Video | Agriculture | Confidence | Economy | Energy | Employment | Finance | Media | Property | RBNZ | Science | SOEs | Tax | Technology | Telecoms | Tourism | Transport | Search


Christchurch City to mop up remaining shares in Lyttelton

Christchurch City seeks to mop up remaining shares in Lyttelton Port

Aug. 1 (BusinessDesk) - Christchurch City Holdings, the city's infrastructure investment arm, says it will offer to buy the 20 percent of Lyttelton Port Co it doesn't already own and has a lock-up agreement for Port Otago's 15.5 percent holding. The shares soared on the news.

CCH already owns 79.6 percent of the port company and with Port Otago's holding it will comfortably be above the 90 percent threshold to compulsorily acquire the rest of the shares. It will offer $3.95 a share for remaining stock in the port company, higher than the stock has ever traded and valuing the business at about $404 million. In addition, Lyttlelton Port would also pay a special dividend of 20 cents to existing shareholders, using any imputation credits to pay the tax. The shares jumped 24 percent to $4.10 on the news

“This acquisition will enable CCH to have greater flexibility in its relationship with LPC” said Bob Lineham, the investment company's chief executive.

A formal takeover offer is likely to be made next week, the company said. On completion the port company would be delisted.

The transaction comes on the same day that the city council released a report from investment bank Cameron Partners identified a $400 million gap in Christchurch's ability to pay its share of the earthquake rebuild. That's on top of an already identified $440 million funding shortfall in a report by accounting firm Korda Mentha.

The city is contemplating the sale of a strategic stake inits investment company, which controls the city's port, airport and electricity network to help close the gap.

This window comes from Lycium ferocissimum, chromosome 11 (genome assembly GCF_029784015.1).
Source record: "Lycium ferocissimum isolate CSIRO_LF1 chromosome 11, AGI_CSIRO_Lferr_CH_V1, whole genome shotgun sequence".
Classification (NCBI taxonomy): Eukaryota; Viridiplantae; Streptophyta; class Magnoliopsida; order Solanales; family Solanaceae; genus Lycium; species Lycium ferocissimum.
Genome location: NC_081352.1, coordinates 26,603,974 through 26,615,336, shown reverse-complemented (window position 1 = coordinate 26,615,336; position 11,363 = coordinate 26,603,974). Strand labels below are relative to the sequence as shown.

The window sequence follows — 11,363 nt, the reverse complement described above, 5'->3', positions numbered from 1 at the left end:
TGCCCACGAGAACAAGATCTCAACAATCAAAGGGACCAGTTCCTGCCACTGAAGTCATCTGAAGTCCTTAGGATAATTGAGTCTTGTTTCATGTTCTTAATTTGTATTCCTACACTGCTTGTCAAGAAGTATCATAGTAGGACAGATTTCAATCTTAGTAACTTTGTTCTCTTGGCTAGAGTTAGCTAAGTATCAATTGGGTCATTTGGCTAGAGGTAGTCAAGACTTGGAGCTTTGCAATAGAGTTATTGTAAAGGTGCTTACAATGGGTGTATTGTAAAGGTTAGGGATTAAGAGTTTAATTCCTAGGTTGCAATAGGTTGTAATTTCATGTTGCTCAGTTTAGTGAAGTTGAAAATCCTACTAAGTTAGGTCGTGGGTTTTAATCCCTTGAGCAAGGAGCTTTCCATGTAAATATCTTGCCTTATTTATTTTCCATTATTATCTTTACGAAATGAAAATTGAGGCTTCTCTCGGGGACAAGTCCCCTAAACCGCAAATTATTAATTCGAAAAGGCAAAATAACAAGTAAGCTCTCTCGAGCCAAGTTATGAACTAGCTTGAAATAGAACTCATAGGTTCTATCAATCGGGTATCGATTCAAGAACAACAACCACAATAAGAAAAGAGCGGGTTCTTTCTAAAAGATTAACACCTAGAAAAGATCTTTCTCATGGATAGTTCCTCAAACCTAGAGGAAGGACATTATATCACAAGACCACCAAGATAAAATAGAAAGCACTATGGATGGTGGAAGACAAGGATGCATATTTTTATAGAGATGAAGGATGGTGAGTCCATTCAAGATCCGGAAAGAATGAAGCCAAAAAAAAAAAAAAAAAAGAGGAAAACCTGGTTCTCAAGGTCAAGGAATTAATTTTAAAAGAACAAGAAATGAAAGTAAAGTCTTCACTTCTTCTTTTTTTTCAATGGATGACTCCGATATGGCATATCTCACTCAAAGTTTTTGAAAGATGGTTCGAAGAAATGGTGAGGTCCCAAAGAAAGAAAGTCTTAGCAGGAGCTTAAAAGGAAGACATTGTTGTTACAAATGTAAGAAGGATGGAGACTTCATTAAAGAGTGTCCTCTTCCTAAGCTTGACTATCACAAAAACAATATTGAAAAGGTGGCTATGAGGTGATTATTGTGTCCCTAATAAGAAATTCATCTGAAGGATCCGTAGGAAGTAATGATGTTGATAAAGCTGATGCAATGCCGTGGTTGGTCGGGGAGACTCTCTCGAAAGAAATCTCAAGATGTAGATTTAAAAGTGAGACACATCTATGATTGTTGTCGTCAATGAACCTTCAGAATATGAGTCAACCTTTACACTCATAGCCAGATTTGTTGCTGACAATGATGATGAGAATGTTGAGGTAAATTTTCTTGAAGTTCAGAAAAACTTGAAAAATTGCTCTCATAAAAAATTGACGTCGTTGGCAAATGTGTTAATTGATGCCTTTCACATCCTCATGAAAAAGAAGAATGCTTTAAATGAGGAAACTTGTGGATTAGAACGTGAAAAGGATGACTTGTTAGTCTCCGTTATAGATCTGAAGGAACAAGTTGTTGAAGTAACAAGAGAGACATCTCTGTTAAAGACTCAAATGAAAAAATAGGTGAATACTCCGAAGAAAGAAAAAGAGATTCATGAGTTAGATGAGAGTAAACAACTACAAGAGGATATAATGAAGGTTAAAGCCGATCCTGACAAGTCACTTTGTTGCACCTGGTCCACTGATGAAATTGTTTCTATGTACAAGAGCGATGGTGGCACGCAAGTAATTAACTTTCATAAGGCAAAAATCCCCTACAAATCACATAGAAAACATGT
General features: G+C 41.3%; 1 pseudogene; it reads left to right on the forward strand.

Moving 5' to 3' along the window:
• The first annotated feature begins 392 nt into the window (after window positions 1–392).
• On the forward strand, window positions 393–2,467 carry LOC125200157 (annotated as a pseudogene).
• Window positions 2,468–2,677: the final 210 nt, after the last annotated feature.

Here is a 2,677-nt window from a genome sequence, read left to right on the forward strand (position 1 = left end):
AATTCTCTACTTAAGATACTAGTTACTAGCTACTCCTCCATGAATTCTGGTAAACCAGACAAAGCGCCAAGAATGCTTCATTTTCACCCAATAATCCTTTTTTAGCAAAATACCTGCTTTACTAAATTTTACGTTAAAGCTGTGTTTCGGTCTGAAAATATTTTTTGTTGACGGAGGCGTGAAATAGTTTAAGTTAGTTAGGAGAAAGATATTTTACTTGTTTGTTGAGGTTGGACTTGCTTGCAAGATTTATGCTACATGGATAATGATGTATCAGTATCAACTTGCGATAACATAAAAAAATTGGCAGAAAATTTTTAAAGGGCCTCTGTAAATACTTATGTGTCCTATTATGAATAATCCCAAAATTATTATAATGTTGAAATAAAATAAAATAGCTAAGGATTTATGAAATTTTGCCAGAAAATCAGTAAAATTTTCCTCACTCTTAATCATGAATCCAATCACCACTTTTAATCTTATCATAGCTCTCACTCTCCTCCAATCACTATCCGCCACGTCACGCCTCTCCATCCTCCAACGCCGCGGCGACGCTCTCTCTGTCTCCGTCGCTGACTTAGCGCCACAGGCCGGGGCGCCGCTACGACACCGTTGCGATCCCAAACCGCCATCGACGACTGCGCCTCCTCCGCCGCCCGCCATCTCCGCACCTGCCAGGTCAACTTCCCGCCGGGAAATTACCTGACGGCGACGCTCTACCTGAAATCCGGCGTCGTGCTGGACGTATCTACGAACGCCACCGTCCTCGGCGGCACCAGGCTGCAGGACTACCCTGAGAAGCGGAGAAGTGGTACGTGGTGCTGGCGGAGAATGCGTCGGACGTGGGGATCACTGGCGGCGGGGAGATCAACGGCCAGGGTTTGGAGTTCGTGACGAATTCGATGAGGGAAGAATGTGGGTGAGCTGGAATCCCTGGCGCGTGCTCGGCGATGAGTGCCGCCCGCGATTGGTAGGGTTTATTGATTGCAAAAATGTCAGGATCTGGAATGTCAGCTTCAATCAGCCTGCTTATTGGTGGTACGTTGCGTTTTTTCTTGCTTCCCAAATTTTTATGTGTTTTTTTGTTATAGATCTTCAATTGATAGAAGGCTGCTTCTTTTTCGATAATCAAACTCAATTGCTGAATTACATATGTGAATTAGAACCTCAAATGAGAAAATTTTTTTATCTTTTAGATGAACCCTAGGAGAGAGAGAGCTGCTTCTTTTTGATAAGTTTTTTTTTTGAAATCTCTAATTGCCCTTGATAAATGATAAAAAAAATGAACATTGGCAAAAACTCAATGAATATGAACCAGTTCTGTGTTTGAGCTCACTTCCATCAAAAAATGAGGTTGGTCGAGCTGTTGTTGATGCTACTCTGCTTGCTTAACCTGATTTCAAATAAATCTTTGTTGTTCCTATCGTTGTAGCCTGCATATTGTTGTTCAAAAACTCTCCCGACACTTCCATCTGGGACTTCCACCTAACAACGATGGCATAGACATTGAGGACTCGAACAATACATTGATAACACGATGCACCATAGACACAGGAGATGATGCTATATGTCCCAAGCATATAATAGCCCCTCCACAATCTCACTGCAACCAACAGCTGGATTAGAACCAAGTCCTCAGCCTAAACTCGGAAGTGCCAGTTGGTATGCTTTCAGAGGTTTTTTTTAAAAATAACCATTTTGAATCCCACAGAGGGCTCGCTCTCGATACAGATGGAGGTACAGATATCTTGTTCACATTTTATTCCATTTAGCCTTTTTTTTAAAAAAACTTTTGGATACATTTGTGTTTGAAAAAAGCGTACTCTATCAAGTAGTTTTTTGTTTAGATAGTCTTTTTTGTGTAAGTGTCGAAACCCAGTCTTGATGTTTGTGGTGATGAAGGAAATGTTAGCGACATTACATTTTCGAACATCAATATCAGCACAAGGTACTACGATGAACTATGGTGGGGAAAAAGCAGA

Mayor Lianne Dalziel argues the city would gain strategic advantage from bringing on new investors to CCH. A funding shortfall above $800 million could threaten the city's A+ credit rating from Standard & Poor's and may breach its financial obligations under local government finance legislation.

CCH owns 89.3 percent of Orion, the city's electricity network, 75 percent of Christchurch International Airport, as well as the port stake, and businesses including the Red Bus company, City Care, Enable Services and Ecocentral.


© Scoop Media

Business Headlines | Sci-Tech Headlines


Banks: Westpac Keeps Core Government Transactions Contract

The local arm of Westpac Banking Corp has kept its contract with the New Zealand government to provide core transactions, but will have to share peripheral services with its rivals. More>>


Science Investment Plan: Universities Welcome Statement

Universities New Zealand has welcomed the National Statement of Science Investment released by the Government today... this is a critical document as it sets out the Government’s ten-year strategic direction that will guide future investment in New Zealand’s science system. More>>


Scouring: Cavalier Merger Would Extract 'Monopoly Rents' - Godfrey Hirst

A merger of Cavalier Wool Holdings and New Zealand Wool Services International's two wool scouring operations would create a monopoly, says carpet maker Godfrey Hirst. The Commerce Commission on Friday released its second draft determination on the merger, maintaining its view that the public benefits would outweigh the loss of competition. More>>


Scoop Review Of Books: She Means Business

As Foreman says in her conclusion, this is a business book. It opens with a brief biographical section followed by a collection of interesting tips for entrepreneurs... More>>


Hourly Wage Gap Grows: Gender Pay Gap Still Fixed At Fourteen Percent

“The totally unchanged pay gap is a slap in the face for women, families and the economy,” says Coalition spokesperson, Angela McLeod. Even worse, Māori and Pacific women face an outrageous pay gap of 28% and 33% when compared with the pay packets of Pākehā men. More>>


Housing: English On Housing Affordability And The Economy

"Long lead times in the planning process tend to drive prices higher in the upswing of the housing cycle. And those lead times increase the risk that eight years later, when additional supply arrives, the demand shock that spurred the additional supply has reversed. The resulting excess supply could produce a price crash..." More>>


Get More From Scoop

Search Scoop  
Powered by Vodafone
NZ independent news